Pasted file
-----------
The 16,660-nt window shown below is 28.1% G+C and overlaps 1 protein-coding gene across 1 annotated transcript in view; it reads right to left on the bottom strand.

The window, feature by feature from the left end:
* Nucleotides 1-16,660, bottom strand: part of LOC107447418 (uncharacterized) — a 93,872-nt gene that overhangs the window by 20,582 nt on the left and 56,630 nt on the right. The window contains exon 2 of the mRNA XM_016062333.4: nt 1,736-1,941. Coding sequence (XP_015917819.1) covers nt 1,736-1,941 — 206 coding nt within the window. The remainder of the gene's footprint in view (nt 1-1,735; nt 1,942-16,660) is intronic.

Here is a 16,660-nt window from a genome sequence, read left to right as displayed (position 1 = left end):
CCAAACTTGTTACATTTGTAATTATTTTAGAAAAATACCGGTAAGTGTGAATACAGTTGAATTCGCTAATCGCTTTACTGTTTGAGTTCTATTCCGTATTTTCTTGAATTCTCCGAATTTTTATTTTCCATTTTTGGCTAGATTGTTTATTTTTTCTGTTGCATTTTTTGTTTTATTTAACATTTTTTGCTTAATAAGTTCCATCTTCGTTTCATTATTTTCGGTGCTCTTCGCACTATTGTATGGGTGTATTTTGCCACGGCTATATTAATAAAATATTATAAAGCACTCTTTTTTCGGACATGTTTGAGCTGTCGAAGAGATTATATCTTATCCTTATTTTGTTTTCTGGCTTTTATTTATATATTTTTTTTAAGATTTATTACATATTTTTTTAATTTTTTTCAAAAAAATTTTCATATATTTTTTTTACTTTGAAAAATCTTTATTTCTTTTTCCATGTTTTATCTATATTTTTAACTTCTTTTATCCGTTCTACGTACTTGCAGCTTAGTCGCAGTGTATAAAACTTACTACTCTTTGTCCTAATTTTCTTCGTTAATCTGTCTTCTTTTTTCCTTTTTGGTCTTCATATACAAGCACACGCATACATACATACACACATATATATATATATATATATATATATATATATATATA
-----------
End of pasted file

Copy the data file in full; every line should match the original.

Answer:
The 16,660-nt window shown below is 28.1% G+C and overlaps 1 protein-coding gene across 1 annotated transcript in view; it reads right to left on the bottom strand.

The window, feature by feature from the left end:
* Nucleotides 1-16,660, bottom strand: part of LOC107447418 (uncharacterized) — a 93,872-nt gene that overhangs the window by 20,582 nt on the left and 56,630 nt on the right. The window contains exon 2 of the mRNA XM_016062333.4: nt 1,736-1,941. Coding sequence (XP_015917819.1) covers nt 1,736-1,941 — 206 coding nt within the window. The remainder of the gene's footprint in view (nt 1-1,735; nt 1,942-16,660) is intronic.

Here is a 16,660-nt window from a genome sequence, read left to right as displayed (position 1 = left end):
CCAAACTTGTTACATTTGTAATTATTTTAGAAAAATACCGGTAAGTGTGAATACAGTTGAATTCGCTAATCGCTTTACTGTTTGAGTTCTATTCCGTATTTTCTTGAATTCTCCGAATTTTTATTTTCCATTTTTGGCTAGATTGTTTATTTTTTCTGTTGCATTTTTTGTTTTATTTAACATTTTTTGCTTAATAAGTTCCATCTTCGTTTCATTATTTTCGGTGCTCTTCGCACTATTGTATGGGTGTATTTTGCCACGGCTATATTAATAAAATATTATAAAGCACTCTTTTTTCGGACATGTTTGAGCTGTCGAAGAGATTATATCTTATCCTTATTTTGTTTTCTGGCTTTTATTTATATATTTTTTTTAAGATTTATTACATATTTTTTTAATTTTTTTCAAAAAAATTTTCATATATTTTTTTTACTTTGAAAAATCTTTATTTCTTTTTCCATGTTTTATCTATATTTTTAACTTCTTTTATCCGTTCTACGTACTTGCAGCTTAGTCGCAGTGTATAAAACTTACTACTCTTTGTCCTAATTTTCTTCGTTAATCTGTCTTCTTTTTTCCTTTTTGGTCTTCATATACAAGCACACGCATACATACATACACACATATATATATATATATATATATATATATATATATATA